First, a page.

“As healthcare providers, it is unthinkable to release infectious patients back into our community. Likewise, responsible administrators apply the same logic to infectious waste management.” Executive Insight Magazine, May 2011
Potential Super Bugs and Flu Pandemics Released From Hospitals Pose An Even Greater Risk…
“This was ‘the proverbial superbug that we’ve all worried about for a long time…With some 99,000 U.S. deaths attributed to hospital-borne infections annually, the NIH outbreak provides a stark case study of the dangers of the latest wave of hospital-bred bacteria and the extreme measures hospitals must adopt to stem the rising superbug tide.'” The Washington Post, August 22, 2012
“If a highly pathogenic flu virus were to spread as rapidly as the 2009 H1N1 virus, health officials would have little time to respond. Since the September 2011 attacks in 2001, influenza has been considered a potential bioweapon.” Scientific American, June 2012
Up until the 1990s, many hospitals managed this material on-site with an incinerator. Because of the environmental and human health issues associated with incineration, some hospitals transitioned to non-combustion technologies such as autoclaving. Another approach hospitals selected was to outsource the management of their infectious medical waste to an off-site hauler as a temporary solution. What began as a short-term “fix” became permanent for a majority of these hospitals. Administrators quickly lost visibility as soon as this responsibility transitioned to facilities and housekeeping’s operating budget.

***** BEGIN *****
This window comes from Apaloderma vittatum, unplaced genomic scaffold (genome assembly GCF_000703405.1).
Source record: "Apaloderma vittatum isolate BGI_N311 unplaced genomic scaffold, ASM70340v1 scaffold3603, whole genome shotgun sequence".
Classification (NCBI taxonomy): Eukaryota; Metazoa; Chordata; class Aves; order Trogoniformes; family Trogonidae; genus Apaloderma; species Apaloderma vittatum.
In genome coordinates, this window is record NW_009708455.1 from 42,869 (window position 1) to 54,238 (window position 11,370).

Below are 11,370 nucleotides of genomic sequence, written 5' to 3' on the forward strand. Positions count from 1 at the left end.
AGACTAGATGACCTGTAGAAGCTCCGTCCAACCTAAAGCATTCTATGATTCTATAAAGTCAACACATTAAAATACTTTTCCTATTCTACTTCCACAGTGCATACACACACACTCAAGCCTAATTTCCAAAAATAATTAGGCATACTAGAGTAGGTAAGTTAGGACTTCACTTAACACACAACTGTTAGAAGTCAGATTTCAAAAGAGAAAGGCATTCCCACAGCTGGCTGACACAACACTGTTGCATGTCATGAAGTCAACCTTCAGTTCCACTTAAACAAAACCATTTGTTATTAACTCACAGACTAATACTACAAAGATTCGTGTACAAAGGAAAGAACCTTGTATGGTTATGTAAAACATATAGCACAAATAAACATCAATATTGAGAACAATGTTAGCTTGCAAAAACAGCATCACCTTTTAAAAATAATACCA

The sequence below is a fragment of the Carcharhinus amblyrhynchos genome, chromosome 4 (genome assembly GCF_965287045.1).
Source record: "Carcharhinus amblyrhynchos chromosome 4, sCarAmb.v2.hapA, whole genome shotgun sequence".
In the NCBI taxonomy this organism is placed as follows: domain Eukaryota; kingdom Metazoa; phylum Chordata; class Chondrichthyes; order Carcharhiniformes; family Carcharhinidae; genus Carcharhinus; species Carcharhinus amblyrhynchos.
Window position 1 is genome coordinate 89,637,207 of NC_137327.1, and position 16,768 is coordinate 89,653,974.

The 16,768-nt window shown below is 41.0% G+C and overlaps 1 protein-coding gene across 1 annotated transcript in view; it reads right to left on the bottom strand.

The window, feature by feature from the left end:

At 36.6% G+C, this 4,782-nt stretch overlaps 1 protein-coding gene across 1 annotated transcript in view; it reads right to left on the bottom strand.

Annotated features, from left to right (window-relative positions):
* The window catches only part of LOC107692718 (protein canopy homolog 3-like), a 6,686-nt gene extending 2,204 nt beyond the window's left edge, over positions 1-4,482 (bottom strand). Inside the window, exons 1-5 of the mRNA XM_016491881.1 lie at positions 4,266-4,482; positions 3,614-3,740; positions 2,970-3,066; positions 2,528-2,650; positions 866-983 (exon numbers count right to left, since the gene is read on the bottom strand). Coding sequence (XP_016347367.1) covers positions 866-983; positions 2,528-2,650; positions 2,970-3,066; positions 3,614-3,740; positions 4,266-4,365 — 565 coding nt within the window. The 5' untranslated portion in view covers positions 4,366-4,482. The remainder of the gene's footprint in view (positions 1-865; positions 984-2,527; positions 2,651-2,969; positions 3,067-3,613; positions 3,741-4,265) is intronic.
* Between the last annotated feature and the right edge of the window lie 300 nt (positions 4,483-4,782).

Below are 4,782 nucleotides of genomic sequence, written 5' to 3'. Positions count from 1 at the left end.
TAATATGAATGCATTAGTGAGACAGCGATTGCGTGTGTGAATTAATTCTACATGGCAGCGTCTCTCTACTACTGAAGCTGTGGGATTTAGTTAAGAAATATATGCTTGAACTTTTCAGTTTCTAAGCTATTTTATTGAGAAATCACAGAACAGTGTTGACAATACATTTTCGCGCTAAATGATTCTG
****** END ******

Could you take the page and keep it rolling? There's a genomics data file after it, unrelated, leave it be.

Inside Healthcare Magazine Fall 2012
The On-Site Solution
On-site sterilization of infectious waste prevents removal of unsterilized red bag waste, via trucks through our communities, thus preventing possible accidents and spills.
The benefits of an on-site waste sterilization solution have been validated by independent analysis…
“…for over a decade, the CCVM has shipped its cRMW to an off-site, commercial facility for treatment. This method involves the transportation of untreated medical wastes over public roads, which, compared to on-site treatment, has an increased risk of public exposure to infectious wastes. The CCVM has determined that on-site treatment of cRMW can eliminate this risk at reasonable cost…” Draft Environmental Impact Statement, Cornell College of Veterinary Medicine
“In March of this year, a government study was submitted to Congress, which demonstrated that on-site programs to manage infectious medical waste are less than half the cost of outsourcing. The report went on to document how these on-site programs also have significantly reduced carbon emissions for these hospitals.” Inside Healthcare Magazine Fall 2012
“… opportunity for cost savings is the ability to dispose of properly treated regulated medical waste as solid waste.” New York State Department of Health Guidelines for Implementation of Public Health Law 1389 AA-GG and Environmental Health Regulations of 10 NYCRR, Part 70